Israel-Palestine Conflict: While the US reportedly released Israel to postpone a ground invasion in the Gaza Strip, Hamas released two Israeli women who were among the more than 200 hostages abducted during its October 7 rampage in southern Israel.
The ladies, identified as 79-year-old Nurit Cooper and 85-year-old Yocheved Lifshitz, were turned over to the Israeli military and would be transported to a medical institution, according to a statement released by the prime minister’s office in Israel.
Israel attacked Hamas right away, and the Gaza Health Ministry reports that over 5,000 Palestinians have died as a result of Israel’s airstrikes on the Gaza Strip.
Here’re top 10 updates
- On Monday, Hamas announced the release of two Israeli women hostages for “compelling humanitarian” reasons, facilitated by mediation from Qatar and Egypt.
- The released hostages were taken to the Rafah border crossing between Gaza and Egypt, following the recent release of two American women hostages, Judith Tai Raanan and her daughter Natalie Shoshana Raanan.
- Reports suggest that Hamas may consider releasing another 50 hostages, and Red Cross representatives are reportedly on their way to Gaza to assist with the release of hostages who hold dual nationalities.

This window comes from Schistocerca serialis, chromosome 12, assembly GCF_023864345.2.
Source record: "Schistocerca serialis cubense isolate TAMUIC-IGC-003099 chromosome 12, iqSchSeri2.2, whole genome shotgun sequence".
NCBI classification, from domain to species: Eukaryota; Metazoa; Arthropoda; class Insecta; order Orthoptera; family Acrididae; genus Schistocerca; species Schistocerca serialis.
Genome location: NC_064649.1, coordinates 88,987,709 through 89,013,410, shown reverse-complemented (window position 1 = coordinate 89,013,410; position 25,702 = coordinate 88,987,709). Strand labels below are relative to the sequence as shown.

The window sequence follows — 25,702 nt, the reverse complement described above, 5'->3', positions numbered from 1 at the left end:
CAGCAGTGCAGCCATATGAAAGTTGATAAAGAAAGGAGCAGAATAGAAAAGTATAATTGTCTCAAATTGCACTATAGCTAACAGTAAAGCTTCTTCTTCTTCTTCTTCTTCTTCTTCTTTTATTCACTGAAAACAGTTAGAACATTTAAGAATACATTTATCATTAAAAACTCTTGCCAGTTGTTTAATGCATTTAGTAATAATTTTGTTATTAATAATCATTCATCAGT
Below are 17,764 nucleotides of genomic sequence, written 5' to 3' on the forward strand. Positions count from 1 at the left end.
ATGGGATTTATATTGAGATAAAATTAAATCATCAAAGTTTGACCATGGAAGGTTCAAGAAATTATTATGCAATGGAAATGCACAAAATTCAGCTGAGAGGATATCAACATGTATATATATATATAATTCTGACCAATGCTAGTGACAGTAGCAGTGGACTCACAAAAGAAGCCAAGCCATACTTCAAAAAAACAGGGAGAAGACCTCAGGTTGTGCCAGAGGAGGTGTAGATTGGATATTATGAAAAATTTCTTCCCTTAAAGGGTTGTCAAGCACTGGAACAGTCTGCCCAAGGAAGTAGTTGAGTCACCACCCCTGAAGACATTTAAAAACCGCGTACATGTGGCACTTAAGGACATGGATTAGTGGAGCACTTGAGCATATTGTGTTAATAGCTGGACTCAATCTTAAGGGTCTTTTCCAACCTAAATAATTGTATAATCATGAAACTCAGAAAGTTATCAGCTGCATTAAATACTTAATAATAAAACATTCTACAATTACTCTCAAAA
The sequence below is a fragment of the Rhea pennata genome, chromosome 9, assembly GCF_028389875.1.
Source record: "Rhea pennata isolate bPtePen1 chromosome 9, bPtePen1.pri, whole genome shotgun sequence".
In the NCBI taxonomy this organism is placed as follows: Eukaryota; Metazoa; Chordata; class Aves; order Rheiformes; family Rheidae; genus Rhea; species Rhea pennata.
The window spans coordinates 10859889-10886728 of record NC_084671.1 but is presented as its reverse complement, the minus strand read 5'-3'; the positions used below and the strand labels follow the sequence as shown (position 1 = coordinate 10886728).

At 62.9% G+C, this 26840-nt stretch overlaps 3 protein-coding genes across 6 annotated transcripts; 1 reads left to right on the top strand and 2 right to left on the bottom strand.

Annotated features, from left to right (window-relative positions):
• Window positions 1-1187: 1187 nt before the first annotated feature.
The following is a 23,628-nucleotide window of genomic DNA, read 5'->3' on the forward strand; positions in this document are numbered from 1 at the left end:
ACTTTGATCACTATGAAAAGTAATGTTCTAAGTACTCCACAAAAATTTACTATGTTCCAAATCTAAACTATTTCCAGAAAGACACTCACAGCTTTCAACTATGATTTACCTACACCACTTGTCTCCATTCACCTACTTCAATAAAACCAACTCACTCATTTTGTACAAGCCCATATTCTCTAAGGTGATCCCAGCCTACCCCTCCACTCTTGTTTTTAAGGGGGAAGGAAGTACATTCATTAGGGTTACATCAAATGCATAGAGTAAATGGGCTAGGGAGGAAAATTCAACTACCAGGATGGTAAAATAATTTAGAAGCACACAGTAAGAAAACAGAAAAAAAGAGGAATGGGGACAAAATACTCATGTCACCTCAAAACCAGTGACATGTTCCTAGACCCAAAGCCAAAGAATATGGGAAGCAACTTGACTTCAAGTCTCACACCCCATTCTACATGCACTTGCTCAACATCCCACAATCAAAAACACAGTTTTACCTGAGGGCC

- Tel Aviv has confirmed a total of 222 hostages, and Israel’s army is preparing for potential military action to dismantle Hamas, despite warnings from former US President Barack Obama regarding the human costs.
- Israel is determined to bring the hostages home but is not willing to delay a possible ground invasion of Gaza if necessary, according to Energy Minister Israel Katz.
- Israel has stated that Hamas is responsible for the deaths of 1,400 people, marking the worst attack in the nation’s history.
- Gaza’s health ministry reports a death toll of over 5,000, including over 2,000 children, with Israel conducting more than 300 new strikes in 24 hours.
- The European Union is considering a call for a humanitarian pause in the Israel-Hamas war, while the US has expressed concerns that a ceasefire would benefit Hamas by allowing them to regroup for further attacks.
- President Joe Biden has emphasized that discussions about a Gaza ceasefire can only take place after Hamas releases all hostages seized in the October 7 attack.